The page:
The Course of Turkey-Russia Relations in the Regional Perspective
The Justice and Development Party (AKP) led by President Reccep Tayyip Erdogan came into power, in Turkey, in 2002. The avowed foreign policy goals of the new Turkish government were to have “zero problems with neighbours”, aiming at minimizing political conflicts with the immediate neighbours and regional actors, and a drive toward economic progress. Syria, which had been considered as the poster child of Turkey’s zero-problem strategy, remained the focus of this policy until the end of the decade. Their mutual relations were driven and upheld mainly by economic incentives and kept intact via active diplomacy. However, when the Arab Spring in the region reached Syria and Turkey’s efforts to curtail the bubbling violence in the country failed, Ankara’s relations with Damascus came under immense stress, and in 2011, Turkey officially cut ties with Syria.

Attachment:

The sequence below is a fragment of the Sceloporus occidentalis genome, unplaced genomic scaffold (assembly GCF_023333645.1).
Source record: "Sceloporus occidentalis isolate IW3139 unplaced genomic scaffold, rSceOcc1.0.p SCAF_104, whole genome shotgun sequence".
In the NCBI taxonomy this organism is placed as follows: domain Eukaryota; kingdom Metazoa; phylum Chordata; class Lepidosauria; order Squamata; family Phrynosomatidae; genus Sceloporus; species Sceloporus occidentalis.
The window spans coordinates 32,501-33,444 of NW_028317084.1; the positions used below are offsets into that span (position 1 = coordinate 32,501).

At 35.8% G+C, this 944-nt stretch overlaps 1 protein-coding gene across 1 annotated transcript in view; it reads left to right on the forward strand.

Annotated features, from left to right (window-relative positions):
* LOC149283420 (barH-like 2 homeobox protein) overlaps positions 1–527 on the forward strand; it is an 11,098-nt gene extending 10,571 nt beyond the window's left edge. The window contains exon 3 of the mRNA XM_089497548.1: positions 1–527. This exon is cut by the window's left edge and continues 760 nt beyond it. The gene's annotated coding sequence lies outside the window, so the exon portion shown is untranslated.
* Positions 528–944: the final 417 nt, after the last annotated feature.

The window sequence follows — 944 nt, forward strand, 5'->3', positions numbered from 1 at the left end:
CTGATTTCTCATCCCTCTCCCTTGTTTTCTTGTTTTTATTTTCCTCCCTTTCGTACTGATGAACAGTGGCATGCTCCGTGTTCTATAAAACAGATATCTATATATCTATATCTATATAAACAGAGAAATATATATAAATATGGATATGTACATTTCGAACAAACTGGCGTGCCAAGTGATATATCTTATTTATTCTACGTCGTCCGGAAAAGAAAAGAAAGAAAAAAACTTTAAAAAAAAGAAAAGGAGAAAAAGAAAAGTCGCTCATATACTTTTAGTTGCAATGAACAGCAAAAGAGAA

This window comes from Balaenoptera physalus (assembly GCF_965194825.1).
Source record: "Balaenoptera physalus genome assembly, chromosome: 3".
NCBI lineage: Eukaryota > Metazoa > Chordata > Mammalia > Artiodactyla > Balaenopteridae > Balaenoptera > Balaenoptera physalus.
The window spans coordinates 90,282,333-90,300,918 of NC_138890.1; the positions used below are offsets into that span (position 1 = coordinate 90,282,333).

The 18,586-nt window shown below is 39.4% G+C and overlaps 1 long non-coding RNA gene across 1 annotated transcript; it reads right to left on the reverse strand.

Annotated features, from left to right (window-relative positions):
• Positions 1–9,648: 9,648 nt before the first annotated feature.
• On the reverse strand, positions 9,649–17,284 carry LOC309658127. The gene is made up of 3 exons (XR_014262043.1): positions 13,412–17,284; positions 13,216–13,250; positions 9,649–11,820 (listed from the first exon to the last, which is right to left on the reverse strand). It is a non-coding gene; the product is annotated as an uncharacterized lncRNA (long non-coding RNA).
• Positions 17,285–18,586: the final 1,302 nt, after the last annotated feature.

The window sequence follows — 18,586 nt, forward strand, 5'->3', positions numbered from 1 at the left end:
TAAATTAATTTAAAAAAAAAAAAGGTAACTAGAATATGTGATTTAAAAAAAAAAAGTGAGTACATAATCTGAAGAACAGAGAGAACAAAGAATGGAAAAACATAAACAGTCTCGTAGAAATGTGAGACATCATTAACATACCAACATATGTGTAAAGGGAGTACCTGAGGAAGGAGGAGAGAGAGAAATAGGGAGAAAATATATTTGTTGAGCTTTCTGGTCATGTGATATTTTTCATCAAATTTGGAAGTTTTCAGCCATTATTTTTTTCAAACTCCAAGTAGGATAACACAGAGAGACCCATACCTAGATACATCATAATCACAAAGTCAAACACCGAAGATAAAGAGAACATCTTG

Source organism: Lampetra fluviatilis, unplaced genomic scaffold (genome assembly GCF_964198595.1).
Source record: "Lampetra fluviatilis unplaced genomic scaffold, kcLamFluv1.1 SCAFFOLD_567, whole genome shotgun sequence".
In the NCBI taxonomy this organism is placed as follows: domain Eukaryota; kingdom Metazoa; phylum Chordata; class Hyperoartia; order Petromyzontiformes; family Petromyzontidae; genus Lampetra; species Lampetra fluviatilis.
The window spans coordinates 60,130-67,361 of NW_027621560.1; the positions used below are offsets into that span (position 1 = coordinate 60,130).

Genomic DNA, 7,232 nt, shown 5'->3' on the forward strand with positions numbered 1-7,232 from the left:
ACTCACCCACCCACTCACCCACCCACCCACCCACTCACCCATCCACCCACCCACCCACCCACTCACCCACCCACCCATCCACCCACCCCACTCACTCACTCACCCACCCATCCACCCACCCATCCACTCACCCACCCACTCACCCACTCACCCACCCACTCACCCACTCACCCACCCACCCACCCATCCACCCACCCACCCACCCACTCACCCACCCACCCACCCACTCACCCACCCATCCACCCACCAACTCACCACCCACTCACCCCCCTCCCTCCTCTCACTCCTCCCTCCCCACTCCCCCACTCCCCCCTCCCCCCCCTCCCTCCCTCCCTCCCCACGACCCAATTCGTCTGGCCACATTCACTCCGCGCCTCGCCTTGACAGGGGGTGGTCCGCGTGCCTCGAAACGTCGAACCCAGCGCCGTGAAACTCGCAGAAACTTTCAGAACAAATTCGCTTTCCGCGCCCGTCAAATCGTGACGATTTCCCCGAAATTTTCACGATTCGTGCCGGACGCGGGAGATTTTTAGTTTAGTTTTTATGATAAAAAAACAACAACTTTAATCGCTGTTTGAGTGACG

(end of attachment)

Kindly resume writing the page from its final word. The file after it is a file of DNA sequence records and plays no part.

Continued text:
The war within Syria, which continues to this day and has gone on longer than anyone had initially anticipated, also attracted foreign actors and players, which prolonged the conflict. By 2014-2015, the Islamic State became active in Syria and Iraq. In due course, Iran’s nuclear deal with the six world powers and its reemergence as an active regional player has had an impact on the regional security structure of the Middle East. These developments had strategic consequences for the region. The formation of alliances with regional actors and the presence of numerous non-state groups combating inside Syria, some acting as states’ proxies, drew in the world powers. Thus, the Syrian conflict, which started out as a civil war limited to its domestic boundaries, became an international conflict.